- Define plates with major & minor plates.
- Origin of plate tectonics.
- Mention the type of plate boundaries with associated landforms.
- Give a diagram of plate tectonics.
Developed from the 1950s-1970s, the theory of plate tectonics is the modern update to continental drift, an idea first proposed by scientist Alfred Wegener in 1912 which stated that Earth’s continents had “drifted” across the planet over time.
Plate tectonics says that Earth’s outer shell is divided into large slabs of solid rock, called “plates,” that glide over Earth’s mantle, the rocky inner layer above Earth’s core. Earth’s solid outer layer, which includes the crust and the uppermost mantle, is called the lithosphere. It is 100 km (60 miles) thick. Below the lithosphere is the asthenosphere — a viscous layer kept malleable by heat deep within the Earth. It lubricates the undersides of Earth’s tectonic plates, allowing the lithosphere to move around.
Seven major plates exist: the North American, Pacific, Eurasian, African, Indo-Australian, South American and Antarctic tectonic plates. The list of Earth’s minor plates includes the Arabian Plate, Caribbean Plate, Cocos Plate, Nazca Plate, Philippine Plate, Scotia Plate, and more.
Plate tectonics unified all descriptions by saying that to describe all geologic features are driven by the relative motion of these tectonic plates. The driving force behind plate tectonics is convection in the mantle. Hot material near the Earth’s core rises, and colder mantle rock sinks.
When did plate tectonics start ?: While the Earth is estimated to be 4.54 billion years old, oceanic crust is constantly recycled at subduction zones. That means the oldest seafloor is still only about 200 million years old. The oldest ocean rocks are found in the north-western Pacific Ocean and the eastern Mediterranean Sea. Fragments of continental crust are much older, with large chunks at least 3.8 billion years old found in Greenland.
Types of plate boundaries: There are three ways in which plate boundaries meet, and each one triggers a unique geological feature.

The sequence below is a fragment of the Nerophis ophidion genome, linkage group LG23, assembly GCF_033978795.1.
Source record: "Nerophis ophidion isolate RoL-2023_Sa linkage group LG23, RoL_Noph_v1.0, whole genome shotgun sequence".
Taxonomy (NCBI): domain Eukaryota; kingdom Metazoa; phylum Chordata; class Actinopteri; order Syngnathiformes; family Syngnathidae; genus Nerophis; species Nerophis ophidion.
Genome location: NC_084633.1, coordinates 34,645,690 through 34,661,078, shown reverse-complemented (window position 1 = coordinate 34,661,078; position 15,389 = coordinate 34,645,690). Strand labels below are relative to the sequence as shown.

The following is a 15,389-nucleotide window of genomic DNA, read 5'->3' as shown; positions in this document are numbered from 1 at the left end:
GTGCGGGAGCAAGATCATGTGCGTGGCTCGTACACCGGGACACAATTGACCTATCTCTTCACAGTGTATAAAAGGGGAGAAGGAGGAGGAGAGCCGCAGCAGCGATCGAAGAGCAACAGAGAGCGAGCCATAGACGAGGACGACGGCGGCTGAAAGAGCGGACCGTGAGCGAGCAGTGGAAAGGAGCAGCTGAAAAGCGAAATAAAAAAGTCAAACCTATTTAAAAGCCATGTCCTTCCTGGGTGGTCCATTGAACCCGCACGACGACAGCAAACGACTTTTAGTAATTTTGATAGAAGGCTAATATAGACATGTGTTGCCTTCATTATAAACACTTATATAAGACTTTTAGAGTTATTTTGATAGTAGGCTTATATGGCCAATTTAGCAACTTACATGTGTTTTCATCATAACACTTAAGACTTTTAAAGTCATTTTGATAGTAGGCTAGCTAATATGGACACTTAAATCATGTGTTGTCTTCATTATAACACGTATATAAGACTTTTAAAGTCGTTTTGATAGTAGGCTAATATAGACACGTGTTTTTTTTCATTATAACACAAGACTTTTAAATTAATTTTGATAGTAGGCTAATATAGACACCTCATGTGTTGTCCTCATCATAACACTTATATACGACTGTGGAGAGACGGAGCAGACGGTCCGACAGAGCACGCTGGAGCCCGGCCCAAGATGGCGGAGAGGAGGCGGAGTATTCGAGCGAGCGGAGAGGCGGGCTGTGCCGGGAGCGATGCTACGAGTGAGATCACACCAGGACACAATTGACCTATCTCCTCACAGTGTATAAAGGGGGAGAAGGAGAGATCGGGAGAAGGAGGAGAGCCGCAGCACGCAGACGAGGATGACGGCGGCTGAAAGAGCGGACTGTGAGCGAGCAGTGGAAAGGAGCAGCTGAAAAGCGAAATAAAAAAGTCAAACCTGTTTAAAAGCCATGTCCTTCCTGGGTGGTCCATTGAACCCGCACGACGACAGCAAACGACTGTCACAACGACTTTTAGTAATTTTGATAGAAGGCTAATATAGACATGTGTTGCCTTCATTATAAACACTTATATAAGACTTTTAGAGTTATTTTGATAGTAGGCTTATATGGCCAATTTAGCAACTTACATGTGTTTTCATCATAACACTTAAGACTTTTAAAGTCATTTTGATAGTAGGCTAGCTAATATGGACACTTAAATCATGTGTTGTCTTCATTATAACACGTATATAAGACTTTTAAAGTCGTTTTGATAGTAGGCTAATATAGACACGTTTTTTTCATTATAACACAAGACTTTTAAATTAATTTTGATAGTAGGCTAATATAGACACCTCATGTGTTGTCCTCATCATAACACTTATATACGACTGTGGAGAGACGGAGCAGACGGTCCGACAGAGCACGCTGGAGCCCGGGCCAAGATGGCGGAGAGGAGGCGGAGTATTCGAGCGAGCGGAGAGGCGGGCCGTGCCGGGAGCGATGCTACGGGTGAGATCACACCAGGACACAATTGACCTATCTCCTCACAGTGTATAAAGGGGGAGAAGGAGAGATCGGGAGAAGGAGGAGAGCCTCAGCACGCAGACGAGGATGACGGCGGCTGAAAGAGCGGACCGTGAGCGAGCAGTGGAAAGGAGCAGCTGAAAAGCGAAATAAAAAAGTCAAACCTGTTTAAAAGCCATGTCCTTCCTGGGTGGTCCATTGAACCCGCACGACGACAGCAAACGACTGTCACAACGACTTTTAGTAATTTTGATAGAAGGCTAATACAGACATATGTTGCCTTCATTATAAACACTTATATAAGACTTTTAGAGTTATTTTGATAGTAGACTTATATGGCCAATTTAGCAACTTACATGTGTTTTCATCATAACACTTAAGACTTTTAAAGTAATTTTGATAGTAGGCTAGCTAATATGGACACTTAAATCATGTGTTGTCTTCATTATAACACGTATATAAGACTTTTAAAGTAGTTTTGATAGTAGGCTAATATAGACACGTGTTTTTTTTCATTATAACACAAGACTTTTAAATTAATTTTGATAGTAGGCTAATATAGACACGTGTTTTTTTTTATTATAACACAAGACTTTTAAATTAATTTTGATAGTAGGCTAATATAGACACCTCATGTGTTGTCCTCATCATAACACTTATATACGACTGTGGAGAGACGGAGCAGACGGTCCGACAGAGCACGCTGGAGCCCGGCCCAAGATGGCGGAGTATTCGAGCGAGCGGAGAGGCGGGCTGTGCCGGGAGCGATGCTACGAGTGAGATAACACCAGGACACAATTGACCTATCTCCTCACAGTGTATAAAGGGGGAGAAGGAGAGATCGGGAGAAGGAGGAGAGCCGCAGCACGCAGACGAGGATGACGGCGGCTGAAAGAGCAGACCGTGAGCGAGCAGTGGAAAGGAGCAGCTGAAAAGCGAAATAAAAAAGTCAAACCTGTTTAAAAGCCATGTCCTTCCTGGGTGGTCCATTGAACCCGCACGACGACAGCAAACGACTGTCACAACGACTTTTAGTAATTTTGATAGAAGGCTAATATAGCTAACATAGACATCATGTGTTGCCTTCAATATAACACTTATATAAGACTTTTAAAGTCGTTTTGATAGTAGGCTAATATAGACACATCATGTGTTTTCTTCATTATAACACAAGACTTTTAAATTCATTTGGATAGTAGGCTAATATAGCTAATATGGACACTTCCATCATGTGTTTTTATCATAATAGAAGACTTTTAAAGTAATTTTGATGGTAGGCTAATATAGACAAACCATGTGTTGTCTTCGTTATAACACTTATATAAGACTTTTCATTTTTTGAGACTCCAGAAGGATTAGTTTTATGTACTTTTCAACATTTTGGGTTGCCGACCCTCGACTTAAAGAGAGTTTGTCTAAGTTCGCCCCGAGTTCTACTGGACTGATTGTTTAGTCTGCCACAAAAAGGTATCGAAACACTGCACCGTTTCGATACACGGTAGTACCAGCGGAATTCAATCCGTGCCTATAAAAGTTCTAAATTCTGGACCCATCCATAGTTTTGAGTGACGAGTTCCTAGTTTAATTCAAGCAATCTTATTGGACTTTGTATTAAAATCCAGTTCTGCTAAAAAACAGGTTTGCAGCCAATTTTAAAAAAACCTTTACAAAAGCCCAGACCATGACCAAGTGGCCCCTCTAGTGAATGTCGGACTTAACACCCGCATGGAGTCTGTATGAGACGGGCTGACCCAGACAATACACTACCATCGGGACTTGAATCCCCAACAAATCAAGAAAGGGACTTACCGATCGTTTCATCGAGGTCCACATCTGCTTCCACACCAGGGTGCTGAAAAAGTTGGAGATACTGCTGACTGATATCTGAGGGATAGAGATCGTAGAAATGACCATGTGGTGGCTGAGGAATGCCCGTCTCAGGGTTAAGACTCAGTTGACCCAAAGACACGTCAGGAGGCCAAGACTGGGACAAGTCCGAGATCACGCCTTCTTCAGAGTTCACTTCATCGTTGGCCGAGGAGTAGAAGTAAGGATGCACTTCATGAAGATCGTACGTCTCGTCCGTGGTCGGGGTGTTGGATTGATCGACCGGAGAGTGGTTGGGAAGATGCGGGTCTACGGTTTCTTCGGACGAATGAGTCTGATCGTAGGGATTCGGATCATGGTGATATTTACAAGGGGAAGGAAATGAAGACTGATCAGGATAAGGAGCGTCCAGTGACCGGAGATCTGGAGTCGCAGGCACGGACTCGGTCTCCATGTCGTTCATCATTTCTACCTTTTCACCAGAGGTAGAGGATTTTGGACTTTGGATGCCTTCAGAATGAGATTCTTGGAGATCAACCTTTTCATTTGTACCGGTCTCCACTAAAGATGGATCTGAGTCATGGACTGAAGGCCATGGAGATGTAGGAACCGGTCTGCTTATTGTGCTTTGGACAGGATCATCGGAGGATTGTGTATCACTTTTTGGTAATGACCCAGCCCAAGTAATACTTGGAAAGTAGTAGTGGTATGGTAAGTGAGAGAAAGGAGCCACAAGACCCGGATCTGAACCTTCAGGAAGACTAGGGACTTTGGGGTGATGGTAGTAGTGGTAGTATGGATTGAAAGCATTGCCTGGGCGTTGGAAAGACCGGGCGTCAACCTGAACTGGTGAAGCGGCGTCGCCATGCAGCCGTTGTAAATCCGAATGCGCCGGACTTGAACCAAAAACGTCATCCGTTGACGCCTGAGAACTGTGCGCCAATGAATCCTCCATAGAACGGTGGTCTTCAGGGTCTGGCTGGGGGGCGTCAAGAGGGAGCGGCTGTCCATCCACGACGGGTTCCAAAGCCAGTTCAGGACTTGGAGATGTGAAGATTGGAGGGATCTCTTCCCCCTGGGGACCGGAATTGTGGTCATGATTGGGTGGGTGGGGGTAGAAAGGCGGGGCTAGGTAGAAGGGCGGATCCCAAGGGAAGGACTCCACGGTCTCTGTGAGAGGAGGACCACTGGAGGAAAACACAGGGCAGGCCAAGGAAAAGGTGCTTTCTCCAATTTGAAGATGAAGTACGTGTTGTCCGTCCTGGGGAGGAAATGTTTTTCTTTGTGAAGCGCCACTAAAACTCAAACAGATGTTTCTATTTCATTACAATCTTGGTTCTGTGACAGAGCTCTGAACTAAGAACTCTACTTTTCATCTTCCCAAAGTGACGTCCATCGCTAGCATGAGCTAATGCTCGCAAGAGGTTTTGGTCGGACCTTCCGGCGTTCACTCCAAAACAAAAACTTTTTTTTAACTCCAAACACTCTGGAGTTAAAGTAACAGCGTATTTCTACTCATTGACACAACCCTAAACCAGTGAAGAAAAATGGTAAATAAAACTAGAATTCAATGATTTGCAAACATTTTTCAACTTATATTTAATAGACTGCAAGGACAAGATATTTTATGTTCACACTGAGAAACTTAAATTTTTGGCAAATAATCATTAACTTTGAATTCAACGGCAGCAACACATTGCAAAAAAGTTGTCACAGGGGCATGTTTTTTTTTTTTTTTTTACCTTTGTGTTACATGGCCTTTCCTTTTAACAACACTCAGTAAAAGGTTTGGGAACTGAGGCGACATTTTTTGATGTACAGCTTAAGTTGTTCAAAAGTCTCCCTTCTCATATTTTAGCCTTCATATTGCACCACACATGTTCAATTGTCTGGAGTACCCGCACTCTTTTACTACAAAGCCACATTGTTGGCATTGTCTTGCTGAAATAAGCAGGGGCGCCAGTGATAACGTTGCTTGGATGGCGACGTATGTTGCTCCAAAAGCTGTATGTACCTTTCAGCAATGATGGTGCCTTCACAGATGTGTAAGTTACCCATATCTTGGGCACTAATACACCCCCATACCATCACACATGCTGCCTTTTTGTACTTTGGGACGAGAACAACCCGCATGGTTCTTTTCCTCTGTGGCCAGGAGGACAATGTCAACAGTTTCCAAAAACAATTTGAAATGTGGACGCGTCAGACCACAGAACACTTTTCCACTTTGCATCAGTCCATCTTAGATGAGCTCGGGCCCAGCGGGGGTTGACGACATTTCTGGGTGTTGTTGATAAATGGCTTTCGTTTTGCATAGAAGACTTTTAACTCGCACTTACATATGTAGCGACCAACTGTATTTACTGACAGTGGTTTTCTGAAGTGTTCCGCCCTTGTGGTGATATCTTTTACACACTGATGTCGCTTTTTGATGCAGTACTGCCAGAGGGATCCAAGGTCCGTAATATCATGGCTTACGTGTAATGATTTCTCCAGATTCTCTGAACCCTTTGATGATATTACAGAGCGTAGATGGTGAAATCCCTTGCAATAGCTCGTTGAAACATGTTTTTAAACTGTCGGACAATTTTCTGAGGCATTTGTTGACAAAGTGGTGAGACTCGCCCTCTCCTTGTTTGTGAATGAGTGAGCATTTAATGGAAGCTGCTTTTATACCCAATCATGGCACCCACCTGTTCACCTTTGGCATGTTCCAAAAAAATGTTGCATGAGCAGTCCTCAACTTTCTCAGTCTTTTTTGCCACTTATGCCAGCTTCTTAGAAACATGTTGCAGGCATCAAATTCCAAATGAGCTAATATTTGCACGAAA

- Convergent boundaries occur where plates collide into one another. Where those plates meet, Earth’s crust crumbles and buckles into mountain ranges. For example, India and Asia came together about 55 million years ago to create the Himalaya As the mash-up continues, those mountains grow higher and higher. Geologists have discovered the Swiss Alps are being lifted faster than they are being lowered through erosion—and are thus growing every year, according to a 2020 study.
- But converging plates don’t always collide upward. Sometimes, an ocean plate (which is made of denser rock than landmasses) collides with a continental plate, in which case it “subducts” or dives beneath the other plate. It then descends into the Earth’s mantle, melts in the mantle’s hot magma, and is spewed out in a volcanic eruption. Many spectacular volcanoes are found along subduction zones, such as the “Ring of Fire that surrounds the Pacific Ocean.
- When two oceanic plates converge, a deep trench forms, such as the Mariana Trench in the North Pacific Ocean which is believed to be the deepest point on Earth. These types of collisions can also lead to underwater volcanoes.
- Divergent boundaries are tectonic boundaries where plates “diverge” or are tugged apart. This motion creates giant troughs on land, such as the East Africa Rift. In the ocean, this same process creates mid-ocean ridges. Hot magma from Earth’s mantle wells up at these ridges, forming new ocean crust and shoving the plates apart. Underwater mountains and volcanoes can rise along this seam, in some cases forming islands. For example, the Mid-Atlantic Ridge runs directly through Iceland.
- The final type of plate boundary, transform boundaries, exist where plates move sideways in relation to each other. It’s the slip-sliding motion of plate boundaries that triggers many earthquakes. California’s San Andreas Fault, where the North American and Pacific tectonic plates grind past each other with a mostly horizontal motion, is one famous example of a transform boundary.